The commitments $[Y_0]_{IM}, [Y_1]_{IM}, [Y_2]_{IM}, [Y_3]_{IM}$ represent commitments to an *Instruction Machine Transcript*. The Prover must eventually produce a proof of correctness of the transcript.
We will use a curve transposition protocol to convert these commitments into commitments over the *Grumpkin* curve.
The resulting circuit that proves the transcript results (and evaluates the required group arithmetic) will subsequently be defined over the Grumpkin curve and only require native (variable-base) group arithmetic.
## Transcript aggregation
To maximise Prover efficiency, we wish to have to execute the curve transposition protocol once for a set of recursive proofs.
Additionally we only want to compute a proof of correctness of the transcript once.
i.e. recursion should not require recursively verification of transcript proofs
To acheive this, our recursion step must efficiently aggregate two transcript commitments.
To better frame the problem, consider the recursive verification scenario. We have a proof $\pi_i$ representing step $i$ of a recursion stack. We assume $\pi_i$ contains commitments to the previous and current versions of the transcript: $[\vec{Y}]_{IM, i-1}, [\vec{Y}]_{IM, i}$. We also have the degree of the transcript at step $i-1$ ($c_{i-1}$) and the number of transcript entries at step $i$ ($c_{current}$) (e.g. it's part of the verificaiton key).
Assuming we know inductively that the transcript at step $i-1$ is correct, we can derive a transcript commitment for proof $\pi_i$.
The exact manner of how to do this depends on the representation of the transcript polynomial. To give an example we assume a univariate commitment over a coefficient basis (i.e. what happens in Honk and HyperPlonok).
Assuming the first $c_{i-1}$ coefficients of both transcript polynomial sets are identical, the description of the two transcript polynomial sets is the following:
$$
\text{For } j \in [0, \ldots, 3]: Y_{i - 1, j}(X) = \sum_{j=0}^{c_{i-1} - 1} y_j X^j \\
\text{For } j \in [0, \ldots, 3]: Y_{i, j}(X) = \sum_{j=0}^{c_{i-1} + c_{current} - 1} y_j X^j \\
$$
i.e.
$$
\text{For } j \in [0, \ldots, 3]: Y_{current, j}(X) = \frac{Y_{i, j} - Y_{i-1, j}}{X^{c_{i-1}}} \\
$$
Additionally it must be proven that the degree of $Y_{current, j}(X)$ is $c_{current} - 1$ (or alternatively via in the SNARK IOP, one proves the row values past $c_{current}$ are zero).
An example aggregation scheme when using a multilinear Proving system is described in the [aggregation chapter](/03EZcIU1Riq7t-H1uqwNVw).
## Curve transposition
Once a set of recursive proofs have been computed, we will be left with aggregated transcript commitments $[Y_1]_{IM}, [Y_2]_{IM}, [Y_3]_{IM}, [Y_4]_{IM}$ over the BN254 curve.
These commitments will represent instructions to perform BN254 elliptic curve operations.
We wish to provide transcript commitments over the *Grumpkin* curve and prove the equivalence of the commitments over the two curves.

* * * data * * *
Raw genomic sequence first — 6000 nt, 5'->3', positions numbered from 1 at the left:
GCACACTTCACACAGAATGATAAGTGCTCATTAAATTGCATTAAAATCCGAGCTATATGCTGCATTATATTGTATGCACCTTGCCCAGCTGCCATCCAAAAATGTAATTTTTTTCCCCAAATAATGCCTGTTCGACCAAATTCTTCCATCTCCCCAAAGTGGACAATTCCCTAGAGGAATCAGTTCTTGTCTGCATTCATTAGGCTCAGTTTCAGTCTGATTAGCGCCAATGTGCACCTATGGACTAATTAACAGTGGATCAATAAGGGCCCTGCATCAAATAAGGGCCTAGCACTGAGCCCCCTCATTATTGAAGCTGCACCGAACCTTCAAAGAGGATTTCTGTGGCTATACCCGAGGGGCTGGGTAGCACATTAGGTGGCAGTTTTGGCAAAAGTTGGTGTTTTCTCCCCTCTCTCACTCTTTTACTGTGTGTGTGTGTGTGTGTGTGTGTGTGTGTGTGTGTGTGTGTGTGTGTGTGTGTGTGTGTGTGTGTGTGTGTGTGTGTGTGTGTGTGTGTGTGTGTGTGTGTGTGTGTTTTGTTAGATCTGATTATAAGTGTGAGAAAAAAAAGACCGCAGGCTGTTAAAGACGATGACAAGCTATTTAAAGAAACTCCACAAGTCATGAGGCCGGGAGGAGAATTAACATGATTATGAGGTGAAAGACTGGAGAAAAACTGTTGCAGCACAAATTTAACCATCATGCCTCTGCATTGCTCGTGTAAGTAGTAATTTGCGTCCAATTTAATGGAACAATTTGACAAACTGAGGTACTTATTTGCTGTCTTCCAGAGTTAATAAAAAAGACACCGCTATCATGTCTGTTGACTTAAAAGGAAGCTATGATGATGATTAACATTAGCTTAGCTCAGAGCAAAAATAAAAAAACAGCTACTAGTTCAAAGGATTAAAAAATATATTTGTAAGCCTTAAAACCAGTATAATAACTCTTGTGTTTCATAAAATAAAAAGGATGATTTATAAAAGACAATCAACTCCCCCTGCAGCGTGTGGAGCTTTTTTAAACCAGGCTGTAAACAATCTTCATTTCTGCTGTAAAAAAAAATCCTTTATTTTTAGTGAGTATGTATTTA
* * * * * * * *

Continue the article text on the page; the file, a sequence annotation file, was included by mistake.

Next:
We can achieve this using a relatively small amount of non-native field arithmetic.
First we take the set of Grumpkin polynomial commitments $[z_0], ..., [z_4]$ (the Grumpkin transcript uses 5 columns, see the [Elliptic Curve VM](/Zs730vdURaOw0n4PsQCsNg) spec for more details).
We evaluate the Grumpkin polynomials at a random challenge $\zeta$ and obtain polynomial evaluations $z_0(\zeta), z_1(\zeta), z_2(\zeta), z_3(\zeta), z_4(\zeta)$.
There will be a trivial map between the witness encoded in the original transcript commitments $[Y_1]_{IM}, [Y_2]_{IM}, [Y_3]_{IM}, [Y_4]_{IM})$ and the witnesses encoded in the Grumpkin commitments. This requires all witnesses are less than the subgroup orders for both curves. This will require a range check.
We can use a BN254 SNARK circuit to derive Grumpkin polynomial coefficients from the BN254 transcript commitments. We then *directly evaluate* the claimed Grumpkin polynomials in the Grumpkin field, within a BN254 SNARK circuit. This requires non-native field arithmetic.
N.B. the range check to require the witnesses to be smaller than the group order can be acquired "for free" as the non-native field arithmetic component will apply appropriate range constraints on the inputs.
## Instruction Machines
We require two bespoke circuits that perform non-native field operations and elliptic curve group operations respectively.
The former will be constructed/proved over the BN254 curve. The latter over the Grumpkin curve.
For efficiency reasons we want to architect these circuits as *virtual machines*.
Instead of defining simple conditions that must be true (e.g. "$a * b == c \text{ mod p }$" or "$[P] == s * [Q]$"), it is more Prover-efficient to have a circuit with updateable inernal state.
For example "compute $a * b \text{ mod p}$ and add result into the accumulator", or "compute $s * [Q]$ and add result into the accumulator".
This approach reduces the amount of information required in the instruction transcript. This is valuable because each transcript polynomial degree requires a non-native field multiplication to evaluate.
For Goblin recursion, the only instructions required by this "Instruction Machine" are BN254 group operations (including scalar mul ops). However we can extend the concept and add additional useful instructions into the IM that will improve Prover efficiency (e.g. SHA256, non-native field arithmetic not related to BN254 group operations). Each instruction type can then be evaluated by a single purpose-built bespoke circuit at the end of the recursion stack.